We left off with the idea that we are the measure of what we can understand; and that our understanding includes a nonlocal organ "which perceives, and at the same time confers existence upon, a reality of its own" (Corbin).
We compared this latter to the historical imagination. Coincidentally, for several months now I've been immersing myself in WinstonWorld, a remarkably expansive and imaginative place. Churchill wrote four volumes on the History of the English Speaking Peoples, ending at the threshold of WWI. He carried the story forward by writing five volumes on that little dispute, and then six more on its continuation in WWII.
My point is that he essentially imagined all of history and situated himself within it. Contrast this with the average lofo voter, whose historical horizons scarcely extend past the last meal and beyond the next. Or maybe you've never seen Watter's World.
Not only did he imagine history, but he assimilated it, such that it was woven into his very substance. Manchester says something to the effect that for Churchill, English history was more akin to what childhood memories are for you and I, or lunch for the lofo.
Here is the exact passage. I include it because I think it parallels what Corbin says about God and the imaginal space (emphases mine):
"Memorizing dates and place-names has always been the bane of schoolchildren." But "for a few," including Churchill, "history, by way of imagination and discipline, becomes part of personal memory, no less than childhood recollections of the first swim in the ocean or the first day of school."
"Churchill did not simply observe the historical continuum; he made himself part of it." The distant past, extending to Greco-Roman times, "informed his identity in much the same way" as did memories of his childhood home.
Even so, "He did not live in the past." Rather, "the past lived on in him." He had a "mystical relationship" with it, such that the present resonated with the past in a deeply personal way. You could say that this is how and why he recognized Hitler the moment he saw him: same play, new actor.
Yesterday we spoke of the distinction between history and memoir; a memoir, although "in" history, isn't history, in that the latter involves a more transcendental, comprehensive, and disinterested view. However, in a fascinating twist, it is as if Churchill transforms history into memoir -- as if it all happened to him personally.
Now, how might this help inform what we've been saying about the imaginal space?
Somewhere our Unknown Friend writes of the importance of imagining various events of the Bible -- is if intimately participating in them.
On a more banal level, I'm thinking of the great announcer of the Dodgers, Vin Scully, who will be retiring this week after 67 years with the team. I've been listening to him since 1965, and it is difficult if not impossible to describe his magical ability to facilitate one's imaginative participation in the game.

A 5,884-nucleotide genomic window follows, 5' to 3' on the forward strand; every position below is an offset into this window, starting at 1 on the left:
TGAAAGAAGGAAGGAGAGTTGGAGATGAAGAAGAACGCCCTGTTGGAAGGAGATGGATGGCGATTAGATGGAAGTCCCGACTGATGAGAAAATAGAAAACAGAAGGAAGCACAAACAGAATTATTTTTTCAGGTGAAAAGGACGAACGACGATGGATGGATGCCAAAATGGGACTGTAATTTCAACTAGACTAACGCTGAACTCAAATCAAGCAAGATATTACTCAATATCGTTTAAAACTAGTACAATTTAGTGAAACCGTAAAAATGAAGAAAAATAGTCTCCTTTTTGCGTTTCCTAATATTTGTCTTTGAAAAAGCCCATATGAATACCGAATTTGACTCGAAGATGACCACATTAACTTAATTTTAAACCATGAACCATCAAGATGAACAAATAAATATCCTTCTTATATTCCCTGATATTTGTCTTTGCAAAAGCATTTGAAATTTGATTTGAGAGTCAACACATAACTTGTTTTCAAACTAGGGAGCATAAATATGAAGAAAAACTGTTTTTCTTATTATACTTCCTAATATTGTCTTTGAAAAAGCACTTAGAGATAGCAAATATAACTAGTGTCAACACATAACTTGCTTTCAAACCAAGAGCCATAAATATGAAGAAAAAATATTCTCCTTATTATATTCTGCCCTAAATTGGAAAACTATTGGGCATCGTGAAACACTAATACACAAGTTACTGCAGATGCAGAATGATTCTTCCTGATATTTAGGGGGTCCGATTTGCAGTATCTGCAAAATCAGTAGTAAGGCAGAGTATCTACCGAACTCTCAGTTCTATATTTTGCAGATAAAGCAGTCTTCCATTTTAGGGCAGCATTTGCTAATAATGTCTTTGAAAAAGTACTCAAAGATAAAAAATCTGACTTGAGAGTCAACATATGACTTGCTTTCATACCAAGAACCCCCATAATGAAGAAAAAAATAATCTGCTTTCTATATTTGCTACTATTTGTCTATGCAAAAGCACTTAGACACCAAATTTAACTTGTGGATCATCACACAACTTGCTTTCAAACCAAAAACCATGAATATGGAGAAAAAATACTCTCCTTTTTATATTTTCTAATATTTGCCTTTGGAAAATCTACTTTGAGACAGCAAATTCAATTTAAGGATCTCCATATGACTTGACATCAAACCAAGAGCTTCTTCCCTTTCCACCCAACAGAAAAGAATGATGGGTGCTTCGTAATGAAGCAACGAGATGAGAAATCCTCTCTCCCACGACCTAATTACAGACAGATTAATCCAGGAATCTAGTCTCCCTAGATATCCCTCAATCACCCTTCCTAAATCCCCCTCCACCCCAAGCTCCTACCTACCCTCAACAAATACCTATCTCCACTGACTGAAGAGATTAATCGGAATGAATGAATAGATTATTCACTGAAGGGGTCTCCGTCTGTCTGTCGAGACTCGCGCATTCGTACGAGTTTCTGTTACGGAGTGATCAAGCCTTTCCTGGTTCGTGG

Through the '60s and '70s in particular, few games were televised, so radio was the only option. But he made the games so vivid, that most everyone attending them held transistor radios to their heads, listening to Vin describe what they were seeing with their own eyes. In fact, you didn't even need a radio. There were so many, that you could hear his voice in the stands without one -- even on the field.
Again, this may strike one as a trivial example, but think of the implications: Scully's imaginative description of the game was somehow more real than the game itself; or, it revealed a deeper dimension of reality via one's personal participation in the imaginal.
By the way, the wife discovered a download of Vin reading the rosary. I am informed by an 11 year old witness that it made her cry -- just as he made me cry in 1966, when the Dodgers lost to the Orioles in the World Series, even though the eyes tell us it's just a bunch of grown men playing a child's game.
There is something similar going on with scripture. For example, "the story of Adam in Genesis" reflects "the invisible history of the 'celestial' and spiritual man, enacted in a time of its own and always 'in the present'" (Corbin). As with Churchill, the stage is the same, and even the roles; only the actors change.
We're almost out of time. Let's conclude by suggesting that "mere reality" is lacking a dimension or two, which can only be perceived via the imaginal. "Is it possible to to see without being in the place where one sees?" Imaginal visions "are in themselves penetrations into the world they see."
It's little like how a magnifying glass gathers the sun's rays into a focal point which burns through the surface.